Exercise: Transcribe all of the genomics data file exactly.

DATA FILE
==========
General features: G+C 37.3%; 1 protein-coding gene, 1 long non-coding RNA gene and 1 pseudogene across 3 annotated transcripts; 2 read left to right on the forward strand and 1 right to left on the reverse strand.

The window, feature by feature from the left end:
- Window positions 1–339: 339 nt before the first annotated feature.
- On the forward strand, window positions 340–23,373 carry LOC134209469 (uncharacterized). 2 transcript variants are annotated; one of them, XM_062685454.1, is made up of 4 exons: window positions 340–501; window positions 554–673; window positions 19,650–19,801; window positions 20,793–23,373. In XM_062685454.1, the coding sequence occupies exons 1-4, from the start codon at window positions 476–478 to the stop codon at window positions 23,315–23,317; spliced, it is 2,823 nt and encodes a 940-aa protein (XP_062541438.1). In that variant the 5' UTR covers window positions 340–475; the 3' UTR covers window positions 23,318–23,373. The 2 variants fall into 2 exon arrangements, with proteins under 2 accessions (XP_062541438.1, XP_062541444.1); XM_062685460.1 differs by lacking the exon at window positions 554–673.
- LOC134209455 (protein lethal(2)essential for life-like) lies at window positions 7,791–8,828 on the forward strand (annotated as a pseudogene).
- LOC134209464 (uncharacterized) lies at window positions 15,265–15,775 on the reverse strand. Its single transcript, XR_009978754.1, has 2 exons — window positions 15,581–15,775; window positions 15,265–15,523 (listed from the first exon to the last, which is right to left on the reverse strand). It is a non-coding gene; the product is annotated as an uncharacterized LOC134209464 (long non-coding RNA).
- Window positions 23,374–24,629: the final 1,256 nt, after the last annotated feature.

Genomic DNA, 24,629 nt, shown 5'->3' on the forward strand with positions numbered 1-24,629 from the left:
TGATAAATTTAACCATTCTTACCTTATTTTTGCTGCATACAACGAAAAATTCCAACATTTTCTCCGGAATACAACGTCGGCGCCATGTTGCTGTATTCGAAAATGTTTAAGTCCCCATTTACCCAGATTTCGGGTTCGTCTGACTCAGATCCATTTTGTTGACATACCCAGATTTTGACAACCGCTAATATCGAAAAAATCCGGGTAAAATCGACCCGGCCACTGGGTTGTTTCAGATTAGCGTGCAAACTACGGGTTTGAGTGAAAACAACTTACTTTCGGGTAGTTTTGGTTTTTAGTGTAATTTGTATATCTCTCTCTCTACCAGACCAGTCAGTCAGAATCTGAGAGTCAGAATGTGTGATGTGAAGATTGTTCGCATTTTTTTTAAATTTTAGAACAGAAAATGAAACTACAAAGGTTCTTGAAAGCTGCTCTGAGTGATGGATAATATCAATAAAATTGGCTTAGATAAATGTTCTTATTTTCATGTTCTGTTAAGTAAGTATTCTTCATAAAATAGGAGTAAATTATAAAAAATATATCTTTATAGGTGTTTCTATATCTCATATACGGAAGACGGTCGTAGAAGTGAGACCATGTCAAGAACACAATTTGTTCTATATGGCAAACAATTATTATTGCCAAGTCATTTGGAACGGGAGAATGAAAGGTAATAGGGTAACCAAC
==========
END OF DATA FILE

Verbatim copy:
General features: G+C 37.3%; 1 protein-coding gene, 1 long non-coding RNA gene and 1 pseudogene across 3 annotated transcripts; 2 read left to right on the forward strand and 1 right to left on the reverse strand.

The window, feature by feature from the left end:
- Window positions 1–339: 339 nt before the first annotated feature.
- On the forward strand, window positions 340–23,373 carry LOC134209469 (uncharacterized). 2 transcript variants are annotated; one of them, XM_062685454.1, is made up of 4 exons: window positions 340–501; window positions 554–673; window positions 19,650–19,801; window positions 20,793–23,373. In XM_062685454.1, the coding sequence occupies exons 1-4, from the start codon at window positions 476–478 to the stop codon at window positions 23,315–23,317; spliced, it is 2,823 nt and encodes a 940-aa protein (XP_062541438.1). In that variant the 5' UTR covers window positions 340–475; the 3' UTR covers window positions 23,318–23,373. The 2 variants fall into 2 exon arrangements, with proteins under 2 accessions (XP_062541438.1, XP_062541444.1); XM_062685460.1 differs by lacking the exon at window positions 554–673.
- LOC134209455 (protein lethal(2)essential for life-like) lies at window positions 7,791–8,828 on the forward strand (annotated as a pseudogene).
- LOC134209464 (uncharacterized) lies at window positions 15,265–15,775 on the reverse strand. Its single transcript, XR_009978754.1, has 2 exons — window positions 15,581–15,775; window positions 15,265–15,523 (listed from the first exon to the last, which is right to left on the reverse strand). It is a non-coding gene; the product is annotated as an uncharacterized LOC134209464 (long non-coding RNA).
- Window positions 23,374–24,629: the final 1,256 nt, after the last annotated feature.

Genomic DNA, 24,629 nt, shown 5'->3' on the forward strand with positions numbered 1-24,629 from the left:
TGATAAATTTAACCATTCTTACCTTATTTTTGCTGCATACAACGAAAAATTCCAACATTTTCTCCGGAATACAACGTCGGCGCCATGTTGCTGTATTCGAAAATGTTTAAGTCCCCATTTACCCAGATTTCGGGTTCGTCTGACTCAGATCCATTTTGTTGACATACCCAGATTTTGACAACCGCTAATATCGAAAAAATCCGGGTAAAATCGACCCGGCCACTGGGTTGTTTCAGATTAGCGTGCAAACTACGGGTTTGAGTGAAAACAACTTACTTTCGGGTAGTTTTGGTTTTTAGTGTAATTTGTATATCTCTCTCTCTACCAGACCAGTCAGTCAGAATCTGAGAGTCAGAATGTGTGATGTGAAGATTGTTCGCATTTTTTTTAAATTTTAGAACAGAAAATGAAACTACAAAGGTTCTTGAAAGCTGCTCTGAGTGATGGATAATATCAATAAAATTGGCTTAGATAAATGTTCTTATTTTCATGTTCTGTTAAGTAAGTATTCTTCATAAAATAGGAGTAAATTATAAAAAATATATCTTTATAGGTGTTTCTATATCTCATATACGGAAGACGGTCGTAGAAGTGAGACCATGTCAAGAACACAATTTGTTCTATATGGCAAACAATTATTATTGCCAAGTCATTTGGAACGGGAGAATGAAAGGTAATAGGGTAACCAAC